- Use language which learners understand easily.
- Break down the content or lesson into simple manageable yet systematic blocks.
- Help learners to learn on their own rather than depending wholly on the teacher.
- Makes learners creative and critical in order to fully understand the idea, art or skill being taught.
- Ability to review, test and confirm, if not apply what has been taught.
Put differently, Shafer has come up with specific guidelines which he refers to as the seven laws of teaching. These laws can be paraphrased as shown below.
A good teacher needs to:
1) Have a clear understanding of the content embodied in the lesson.
2) Makes learners develop interest in the subject matter through effective class management techniques.
3) Uses words and expressions which have common meaning to the learner and teacher alike.
4) Starts teaching the known and proceeds gradually to teach the unknown or more abstract material.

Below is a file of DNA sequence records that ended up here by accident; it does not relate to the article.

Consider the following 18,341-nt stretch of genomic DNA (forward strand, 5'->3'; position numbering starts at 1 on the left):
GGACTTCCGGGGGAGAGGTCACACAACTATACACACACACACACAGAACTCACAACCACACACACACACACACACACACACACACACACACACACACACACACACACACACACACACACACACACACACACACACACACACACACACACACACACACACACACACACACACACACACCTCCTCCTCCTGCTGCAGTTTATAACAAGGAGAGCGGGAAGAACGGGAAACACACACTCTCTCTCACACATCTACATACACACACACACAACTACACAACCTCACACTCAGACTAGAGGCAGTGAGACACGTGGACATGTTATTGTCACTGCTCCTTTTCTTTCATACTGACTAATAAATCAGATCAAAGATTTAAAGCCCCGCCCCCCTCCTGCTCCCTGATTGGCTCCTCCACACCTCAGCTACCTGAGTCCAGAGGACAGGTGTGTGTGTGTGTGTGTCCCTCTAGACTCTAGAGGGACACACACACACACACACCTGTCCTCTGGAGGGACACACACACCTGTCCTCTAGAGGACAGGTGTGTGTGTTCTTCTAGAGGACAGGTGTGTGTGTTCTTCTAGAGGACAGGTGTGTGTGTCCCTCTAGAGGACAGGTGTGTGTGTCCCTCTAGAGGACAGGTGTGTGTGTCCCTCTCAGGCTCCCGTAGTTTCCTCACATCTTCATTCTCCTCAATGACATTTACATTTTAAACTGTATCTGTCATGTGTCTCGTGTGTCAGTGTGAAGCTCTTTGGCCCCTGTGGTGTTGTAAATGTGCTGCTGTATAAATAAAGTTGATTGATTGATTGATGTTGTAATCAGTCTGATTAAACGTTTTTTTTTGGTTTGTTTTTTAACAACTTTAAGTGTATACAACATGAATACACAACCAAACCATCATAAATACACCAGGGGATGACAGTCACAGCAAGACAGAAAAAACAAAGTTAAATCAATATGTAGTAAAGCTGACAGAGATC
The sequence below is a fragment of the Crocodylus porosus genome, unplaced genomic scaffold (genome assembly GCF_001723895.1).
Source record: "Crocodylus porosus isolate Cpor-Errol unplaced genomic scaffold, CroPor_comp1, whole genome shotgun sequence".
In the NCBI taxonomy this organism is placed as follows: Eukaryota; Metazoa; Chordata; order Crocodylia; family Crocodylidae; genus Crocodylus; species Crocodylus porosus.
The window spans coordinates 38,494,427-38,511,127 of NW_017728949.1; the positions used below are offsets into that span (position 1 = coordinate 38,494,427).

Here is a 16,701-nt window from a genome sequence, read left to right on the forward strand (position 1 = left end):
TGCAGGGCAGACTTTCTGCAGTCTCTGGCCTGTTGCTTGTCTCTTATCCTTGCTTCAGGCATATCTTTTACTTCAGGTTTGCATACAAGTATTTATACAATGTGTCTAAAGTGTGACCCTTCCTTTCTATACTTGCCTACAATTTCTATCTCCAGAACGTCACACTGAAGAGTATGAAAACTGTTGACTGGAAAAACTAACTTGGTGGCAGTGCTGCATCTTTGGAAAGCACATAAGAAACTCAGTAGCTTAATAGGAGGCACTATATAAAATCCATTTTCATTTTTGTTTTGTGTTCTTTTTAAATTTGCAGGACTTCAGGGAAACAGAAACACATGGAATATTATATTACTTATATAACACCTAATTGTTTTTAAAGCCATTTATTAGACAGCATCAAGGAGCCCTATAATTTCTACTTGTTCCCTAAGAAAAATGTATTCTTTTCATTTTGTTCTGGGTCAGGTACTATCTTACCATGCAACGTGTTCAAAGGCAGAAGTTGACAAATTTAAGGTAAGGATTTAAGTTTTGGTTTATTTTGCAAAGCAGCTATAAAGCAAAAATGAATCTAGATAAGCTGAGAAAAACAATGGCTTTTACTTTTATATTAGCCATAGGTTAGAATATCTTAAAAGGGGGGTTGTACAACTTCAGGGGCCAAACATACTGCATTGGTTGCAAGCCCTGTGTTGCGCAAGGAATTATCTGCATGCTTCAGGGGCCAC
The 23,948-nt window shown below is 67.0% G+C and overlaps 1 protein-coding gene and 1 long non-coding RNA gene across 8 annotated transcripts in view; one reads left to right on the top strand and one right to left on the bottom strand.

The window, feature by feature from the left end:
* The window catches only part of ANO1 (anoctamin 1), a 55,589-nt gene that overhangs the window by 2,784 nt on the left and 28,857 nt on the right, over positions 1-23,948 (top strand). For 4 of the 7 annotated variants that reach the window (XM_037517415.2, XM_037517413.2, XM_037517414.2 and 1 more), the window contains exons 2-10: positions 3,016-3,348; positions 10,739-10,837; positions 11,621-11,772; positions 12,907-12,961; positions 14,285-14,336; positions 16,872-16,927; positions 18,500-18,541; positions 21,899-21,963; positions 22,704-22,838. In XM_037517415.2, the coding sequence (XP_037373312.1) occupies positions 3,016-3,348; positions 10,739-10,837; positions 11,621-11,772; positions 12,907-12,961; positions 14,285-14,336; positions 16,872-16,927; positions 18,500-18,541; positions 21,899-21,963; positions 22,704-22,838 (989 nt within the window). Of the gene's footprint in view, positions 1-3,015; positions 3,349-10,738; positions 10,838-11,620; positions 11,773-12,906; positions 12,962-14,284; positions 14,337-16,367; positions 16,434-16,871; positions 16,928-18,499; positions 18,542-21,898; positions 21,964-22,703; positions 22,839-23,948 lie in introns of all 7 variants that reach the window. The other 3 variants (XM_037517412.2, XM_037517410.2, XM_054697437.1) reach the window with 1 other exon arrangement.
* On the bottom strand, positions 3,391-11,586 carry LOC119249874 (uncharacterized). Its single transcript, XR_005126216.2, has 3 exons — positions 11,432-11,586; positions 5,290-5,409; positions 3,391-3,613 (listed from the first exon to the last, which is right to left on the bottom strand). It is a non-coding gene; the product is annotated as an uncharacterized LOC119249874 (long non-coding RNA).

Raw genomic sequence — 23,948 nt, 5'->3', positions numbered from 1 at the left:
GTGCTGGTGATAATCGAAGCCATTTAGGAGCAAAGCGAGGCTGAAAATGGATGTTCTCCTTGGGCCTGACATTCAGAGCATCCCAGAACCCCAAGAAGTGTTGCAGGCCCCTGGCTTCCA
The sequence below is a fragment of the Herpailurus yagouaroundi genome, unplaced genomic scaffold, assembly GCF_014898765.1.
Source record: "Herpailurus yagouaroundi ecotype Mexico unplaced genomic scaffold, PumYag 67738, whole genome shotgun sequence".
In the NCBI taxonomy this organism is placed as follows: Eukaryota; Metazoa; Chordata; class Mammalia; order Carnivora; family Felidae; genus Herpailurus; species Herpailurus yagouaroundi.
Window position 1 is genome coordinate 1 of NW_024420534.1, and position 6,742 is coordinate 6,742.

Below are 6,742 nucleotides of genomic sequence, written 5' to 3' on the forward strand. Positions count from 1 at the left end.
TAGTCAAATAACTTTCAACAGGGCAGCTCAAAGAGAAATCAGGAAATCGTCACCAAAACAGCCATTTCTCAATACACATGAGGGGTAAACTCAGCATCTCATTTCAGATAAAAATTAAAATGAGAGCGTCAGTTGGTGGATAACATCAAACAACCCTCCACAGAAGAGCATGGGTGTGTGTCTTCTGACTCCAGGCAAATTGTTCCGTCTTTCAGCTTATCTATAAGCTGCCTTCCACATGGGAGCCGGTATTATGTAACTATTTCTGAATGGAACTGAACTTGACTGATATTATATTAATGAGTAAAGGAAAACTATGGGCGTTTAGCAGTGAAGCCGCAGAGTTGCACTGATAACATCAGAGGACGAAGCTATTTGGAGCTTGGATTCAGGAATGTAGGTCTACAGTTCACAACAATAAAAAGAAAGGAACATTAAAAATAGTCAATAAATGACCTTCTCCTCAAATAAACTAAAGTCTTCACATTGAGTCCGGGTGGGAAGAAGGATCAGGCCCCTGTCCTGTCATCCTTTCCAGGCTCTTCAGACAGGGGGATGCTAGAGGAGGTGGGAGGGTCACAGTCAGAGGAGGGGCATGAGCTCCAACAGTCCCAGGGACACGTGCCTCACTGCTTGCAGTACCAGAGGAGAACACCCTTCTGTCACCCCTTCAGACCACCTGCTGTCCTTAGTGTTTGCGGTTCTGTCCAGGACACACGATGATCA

5) Makes learners to think, act and discover new knowledge on their own.
6) Encourages learners to reproduce in their own words what they have learned.
7) Evaluates what has been taught in order to determine its worth and correct any false impression.
See: The Seven Laws of Teaching by Carl Shafer.
ACTIVITY 3. FOCUS OH TEACHING
Procedure: Divide the participants into three or more groups depending on their size (in numbers)
Question: Let each group discuss the question: What kind of broad changes are reflected in individuals after undergoing any training?
Processing: Each group makes a presentation in the plenary. At the end of each presentation a few minutes of question and answer, a critique or comments should be allowed.
Facilitator: Helps the groups after presentations on newsprint to identify issues which can go together or have common intent. Once the clusters of issues emerge the facilitator helps the whole group to identify which ones relate to any of the following: